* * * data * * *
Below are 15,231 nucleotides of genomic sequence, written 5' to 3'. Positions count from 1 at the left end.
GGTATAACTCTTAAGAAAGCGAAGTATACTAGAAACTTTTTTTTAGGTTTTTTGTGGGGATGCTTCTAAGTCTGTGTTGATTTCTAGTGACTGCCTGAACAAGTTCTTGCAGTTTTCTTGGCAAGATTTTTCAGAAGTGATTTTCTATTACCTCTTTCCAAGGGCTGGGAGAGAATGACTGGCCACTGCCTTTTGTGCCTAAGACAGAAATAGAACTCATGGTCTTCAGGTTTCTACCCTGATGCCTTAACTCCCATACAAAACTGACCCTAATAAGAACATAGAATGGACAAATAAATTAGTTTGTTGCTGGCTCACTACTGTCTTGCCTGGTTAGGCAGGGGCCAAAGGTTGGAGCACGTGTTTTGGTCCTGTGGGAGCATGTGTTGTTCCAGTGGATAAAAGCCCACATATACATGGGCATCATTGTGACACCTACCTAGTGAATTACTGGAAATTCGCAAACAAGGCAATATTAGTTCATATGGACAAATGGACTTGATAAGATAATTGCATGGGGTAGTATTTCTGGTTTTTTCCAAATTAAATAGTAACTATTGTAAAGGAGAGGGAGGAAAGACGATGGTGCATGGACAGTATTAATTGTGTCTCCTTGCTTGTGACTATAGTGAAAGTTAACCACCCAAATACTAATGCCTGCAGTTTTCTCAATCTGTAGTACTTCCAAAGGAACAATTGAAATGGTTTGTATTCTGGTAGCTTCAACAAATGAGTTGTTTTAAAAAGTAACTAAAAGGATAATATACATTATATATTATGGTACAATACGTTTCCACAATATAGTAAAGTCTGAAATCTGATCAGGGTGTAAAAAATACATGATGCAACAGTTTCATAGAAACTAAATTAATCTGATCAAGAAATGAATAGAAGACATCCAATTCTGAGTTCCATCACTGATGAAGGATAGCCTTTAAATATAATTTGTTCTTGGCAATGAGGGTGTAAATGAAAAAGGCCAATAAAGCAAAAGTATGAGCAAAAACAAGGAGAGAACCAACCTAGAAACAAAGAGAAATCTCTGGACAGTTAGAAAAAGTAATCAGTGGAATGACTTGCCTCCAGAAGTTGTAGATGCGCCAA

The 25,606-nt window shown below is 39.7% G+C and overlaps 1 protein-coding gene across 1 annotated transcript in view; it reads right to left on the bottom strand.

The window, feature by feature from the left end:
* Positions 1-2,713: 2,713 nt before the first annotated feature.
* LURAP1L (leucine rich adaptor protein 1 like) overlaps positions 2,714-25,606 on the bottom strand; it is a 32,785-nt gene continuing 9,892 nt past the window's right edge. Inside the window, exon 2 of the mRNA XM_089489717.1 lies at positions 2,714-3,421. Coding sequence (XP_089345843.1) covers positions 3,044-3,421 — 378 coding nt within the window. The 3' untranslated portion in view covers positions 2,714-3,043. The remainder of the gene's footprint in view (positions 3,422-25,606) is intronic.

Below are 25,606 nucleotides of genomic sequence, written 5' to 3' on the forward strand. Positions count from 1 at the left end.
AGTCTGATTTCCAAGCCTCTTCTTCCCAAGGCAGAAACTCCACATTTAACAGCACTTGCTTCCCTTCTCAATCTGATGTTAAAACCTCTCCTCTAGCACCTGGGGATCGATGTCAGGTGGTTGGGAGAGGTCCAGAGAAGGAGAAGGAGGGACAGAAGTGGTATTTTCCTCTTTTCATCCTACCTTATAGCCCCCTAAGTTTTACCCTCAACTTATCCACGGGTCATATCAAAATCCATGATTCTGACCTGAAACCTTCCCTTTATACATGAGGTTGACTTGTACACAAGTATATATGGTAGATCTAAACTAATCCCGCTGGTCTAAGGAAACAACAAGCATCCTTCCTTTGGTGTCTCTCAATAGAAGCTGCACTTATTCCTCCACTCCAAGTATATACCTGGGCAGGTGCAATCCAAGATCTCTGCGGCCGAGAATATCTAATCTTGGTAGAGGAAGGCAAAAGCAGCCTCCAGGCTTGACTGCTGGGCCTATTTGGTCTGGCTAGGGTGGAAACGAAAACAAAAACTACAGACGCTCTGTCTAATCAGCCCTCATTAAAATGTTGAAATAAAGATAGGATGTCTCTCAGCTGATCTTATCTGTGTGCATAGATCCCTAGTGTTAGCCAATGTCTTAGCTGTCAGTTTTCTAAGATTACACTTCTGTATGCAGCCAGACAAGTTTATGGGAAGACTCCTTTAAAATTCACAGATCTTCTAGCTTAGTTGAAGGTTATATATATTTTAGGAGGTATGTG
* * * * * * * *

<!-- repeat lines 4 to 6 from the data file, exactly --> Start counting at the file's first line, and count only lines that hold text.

The window, feature by feature from the left end:
* Positions 1-2,713: 2,713 nt before the first annotated feature.
* LURAP1L (leucine rich adaptor protein 1 like) overlaps positions 2,714-25,606 on the bottom strand; it is a 32,785-nt gene continuing 9,892 nt past the window's right edge. Inside the window, exon 2 of the mRNA XM_089489717.1 lies at positions 2,714-3,421. Coding sequence (XP_089345843.1) covers positions 3,044-3,421 — 378 coding nt within the window. The 3' untranslated portion in view covers positions 2,714-3,043. The remainder of the gene's footprint in view (positions 3,422-25,606) is intronic.